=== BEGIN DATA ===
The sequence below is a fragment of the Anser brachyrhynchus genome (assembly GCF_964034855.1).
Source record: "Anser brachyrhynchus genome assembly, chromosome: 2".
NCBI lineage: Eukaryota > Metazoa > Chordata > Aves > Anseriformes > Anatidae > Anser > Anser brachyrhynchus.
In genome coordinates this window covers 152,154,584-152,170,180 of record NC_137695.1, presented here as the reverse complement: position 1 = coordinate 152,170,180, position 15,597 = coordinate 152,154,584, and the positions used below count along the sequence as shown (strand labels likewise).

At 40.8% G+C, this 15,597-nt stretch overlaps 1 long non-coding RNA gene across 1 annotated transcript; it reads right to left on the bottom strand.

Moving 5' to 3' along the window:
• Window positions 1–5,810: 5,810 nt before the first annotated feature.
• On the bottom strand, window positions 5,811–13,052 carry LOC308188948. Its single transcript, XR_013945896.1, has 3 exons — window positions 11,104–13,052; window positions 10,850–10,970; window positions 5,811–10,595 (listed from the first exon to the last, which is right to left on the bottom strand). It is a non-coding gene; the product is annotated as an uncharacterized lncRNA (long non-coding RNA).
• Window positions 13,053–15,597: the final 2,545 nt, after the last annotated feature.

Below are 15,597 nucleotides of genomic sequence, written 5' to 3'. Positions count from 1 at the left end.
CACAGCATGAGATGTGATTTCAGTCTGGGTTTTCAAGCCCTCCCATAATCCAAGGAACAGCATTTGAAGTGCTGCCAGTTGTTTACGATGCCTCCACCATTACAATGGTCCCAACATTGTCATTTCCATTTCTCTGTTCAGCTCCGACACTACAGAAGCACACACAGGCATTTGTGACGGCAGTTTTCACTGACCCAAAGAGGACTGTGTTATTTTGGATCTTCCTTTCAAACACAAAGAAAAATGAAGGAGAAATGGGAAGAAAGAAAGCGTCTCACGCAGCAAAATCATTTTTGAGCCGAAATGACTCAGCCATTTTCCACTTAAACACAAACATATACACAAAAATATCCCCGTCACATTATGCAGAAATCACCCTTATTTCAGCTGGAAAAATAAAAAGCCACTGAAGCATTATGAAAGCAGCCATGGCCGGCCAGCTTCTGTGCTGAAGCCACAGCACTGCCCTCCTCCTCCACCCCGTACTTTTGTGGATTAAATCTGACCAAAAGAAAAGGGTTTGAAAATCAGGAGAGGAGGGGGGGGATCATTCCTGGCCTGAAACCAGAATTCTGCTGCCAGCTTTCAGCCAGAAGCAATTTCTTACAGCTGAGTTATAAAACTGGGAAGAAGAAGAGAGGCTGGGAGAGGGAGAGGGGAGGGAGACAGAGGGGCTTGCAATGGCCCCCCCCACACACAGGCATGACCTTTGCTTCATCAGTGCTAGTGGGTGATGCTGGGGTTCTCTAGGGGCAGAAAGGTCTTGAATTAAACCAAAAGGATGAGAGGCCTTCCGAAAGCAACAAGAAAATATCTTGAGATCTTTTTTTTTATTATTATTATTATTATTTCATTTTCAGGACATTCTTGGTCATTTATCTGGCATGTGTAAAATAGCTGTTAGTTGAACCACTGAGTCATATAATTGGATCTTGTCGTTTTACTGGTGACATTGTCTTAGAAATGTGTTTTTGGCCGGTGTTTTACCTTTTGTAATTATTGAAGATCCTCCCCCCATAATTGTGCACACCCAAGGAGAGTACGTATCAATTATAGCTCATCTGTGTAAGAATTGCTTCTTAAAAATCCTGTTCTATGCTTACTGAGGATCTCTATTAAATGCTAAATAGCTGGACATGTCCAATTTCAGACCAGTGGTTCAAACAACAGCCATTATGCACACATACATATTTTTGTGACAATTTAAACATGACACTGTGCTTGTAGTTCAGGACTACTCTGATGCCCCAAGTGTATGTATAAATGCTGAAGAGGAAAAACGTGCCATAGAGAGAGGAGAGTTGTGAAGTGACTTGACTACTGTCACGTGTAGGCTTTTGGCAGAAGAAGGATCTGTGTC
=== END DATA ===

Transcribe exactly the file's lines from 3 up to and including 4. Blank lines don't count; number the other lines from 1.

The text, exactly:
NCBI lineage: Eukaryota > Metazoa > Chordata > Aves > Anseriformes > Anatidae > Anser > Anser brachyrhynchus.
In genome coordinates this window covers 152,154,584-152,170,180 of record NC_137695.1, presented here as the reverse complement: position 1 = coordinate 152,170,180, position 15,597 = coordinate 152,154,584, and the positions used below count along the sequence as shown (strand labels likewise).